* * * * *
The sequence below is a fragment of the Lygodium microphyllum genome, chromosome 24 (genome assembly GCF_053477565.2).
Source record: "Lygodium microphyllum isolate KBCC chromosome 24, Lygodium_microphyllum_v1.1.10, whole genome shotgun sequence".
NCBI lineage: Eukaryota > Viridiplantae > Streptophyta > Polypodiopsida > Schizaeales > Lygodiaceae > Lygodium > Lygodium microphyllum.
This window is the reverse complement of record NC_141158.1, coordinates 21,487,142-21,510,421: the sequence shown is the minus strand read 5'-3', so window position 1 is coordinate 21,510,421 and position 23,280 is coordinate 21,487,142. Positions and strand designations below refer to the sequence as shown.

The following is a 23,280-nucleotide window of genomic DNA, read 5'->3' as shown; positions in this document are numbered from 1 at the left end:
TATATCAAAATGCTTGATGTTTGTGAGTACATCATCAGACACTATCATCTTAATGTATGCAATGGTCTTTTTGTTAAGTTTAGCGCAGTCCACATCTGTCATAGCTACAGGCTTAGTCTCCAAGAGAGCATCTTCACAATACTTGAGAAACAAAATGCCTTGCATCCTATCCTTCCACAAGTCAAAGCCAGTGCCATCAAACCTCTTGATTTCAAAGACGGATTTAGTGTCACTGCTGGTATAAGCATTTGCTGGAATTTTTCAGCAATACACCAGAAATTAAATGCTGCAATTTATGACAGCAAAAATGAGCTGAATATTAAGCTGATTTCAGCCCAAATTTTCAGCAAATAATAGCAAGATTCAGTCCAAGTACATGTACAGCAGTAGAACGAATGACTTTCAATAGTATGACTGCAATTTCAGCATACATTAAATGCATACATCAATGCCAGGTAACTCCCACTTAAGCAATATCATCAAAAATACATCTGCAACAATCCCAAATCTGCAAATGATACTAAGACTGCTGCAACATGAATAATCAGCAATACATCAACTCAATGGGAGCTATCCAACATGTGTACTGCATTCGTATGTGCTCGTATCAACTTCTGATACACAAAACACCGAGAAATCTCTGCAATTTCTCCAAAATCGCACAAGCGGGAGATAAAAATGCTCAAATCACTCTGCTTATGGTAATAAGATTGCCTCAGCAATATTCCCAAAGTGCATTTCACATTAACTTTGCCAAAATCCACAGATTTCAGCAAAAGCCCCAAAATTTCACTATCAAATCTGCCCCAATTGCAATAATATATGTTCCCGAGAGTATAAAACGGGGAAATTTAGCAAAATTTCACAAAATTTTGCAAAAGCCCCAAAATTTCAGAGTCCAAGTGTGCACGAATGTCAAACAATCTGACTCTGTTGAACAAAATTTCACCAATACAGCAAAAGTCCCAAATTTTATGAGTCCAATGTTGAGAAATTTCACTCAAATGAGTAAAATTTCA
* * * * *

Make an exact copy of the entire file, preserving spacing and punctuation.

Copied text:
The sequence below is a fragment of the Lygodium microphyllum genome, chromosome 24 (genome assembly GCF_053477565.2).
Source record: "Lygodium microphyllum isolate KBCC chromosome 24, Lygodium_microphyllum_v1.1.10, whole genome shotgun sequence".
NCBI lineage: Eukaryota > Viridiplantae > Streptophyta > Polypodiopsida > Schizaeales > Lygodiaceae > Lygodium > Lygodium microphyllum.
This window is the reverse complement of record NC_141158.1, coordinates 21,487,142-21,510,421: the sequence shown is the minus strand read 5'-3', so window position 1 is coordinate 21,510,421 and position 23,280 is coordinate 21,487,142. Positions and strand designations below refer to the sequence as shown.

The following is a 23,280-nucleotide window of genomic DNA, read 5'->3' as shown; positions in this document are numbered from 1 at the left end:
TATATCAAAATGCTTGATGTTTGTGAGTACATCATCAGACACTATCATCTTAATGTATGCAATGGTCTTTTTGTTAAGTTTAGCGCAGTCCACATCTGTCATAGCTACAGGCTTAGTCTCCAAGAGAGCATCTTCACAATACTTGAGAAACAAAATGCCTTGCATCCTATCCTTCCACAAGTCAAAGCCAGTGCCATCAAACCTCTTGATTTCAAAGACGGATTTAGTGTCACTGCTGGTATAAGCATTTGCTGGAATTTTTCAGCAATACACCAGAAATTAAATGCTGCAATTTATGACAGCAAAAATGAGCTGAATATTAAGCTGATTTCAGCCCAAATTTTCAGCAAATAATAGCAAGATTCAGTCCAAGTACATGTACAGCAGTAGAACGAATGACTTTCAATAGTATGACTGCAATTTCAGCATACATTAAATGCATACATCAATGCCAGGTAACTCCCACTTAAGCAATATCATCAAAAATACATCTGCAACAATCCCAAATCTGCAAATGATACTAAGACTGCTGCAACATGAATAATCAGCAATACATCAACTCAATGGGAGCTATCCAACATGTGTACTGCATTCGTATGTGCTCGTATCAACTTCTGATACACAAAACACCGAGAAATCTCTGCAATTTCTCCAAAATCGCACAAGCGGGAGATAAAAATGCTCAAATCACTCTGCTTATGGTAATAAGATTGCCTCAGCAATATTCCCAAAGTGCATTTCACATTAACTTTGCCAAAATCCACAGATTTCAGCAAAAGCCCCAAAATTTCACTATCAAATCTGCCCCAATTGCAATAATATATGTTCCCGAGAGTATAAAACGGGGAAATTTAGCAAAATTTCACAAAATTTTGCAAAAGCCCCAAAATTTCAGAGTCCAAGTGTGCACGAATGTCAAACAATCTGACTCTGTTGAACAAAATTTCACCAATACAGCAAAAGTCCCAAATTTTATGAGTCCAATGTTGAGAAATTTCACTCAAATGAGTAAAATTTCA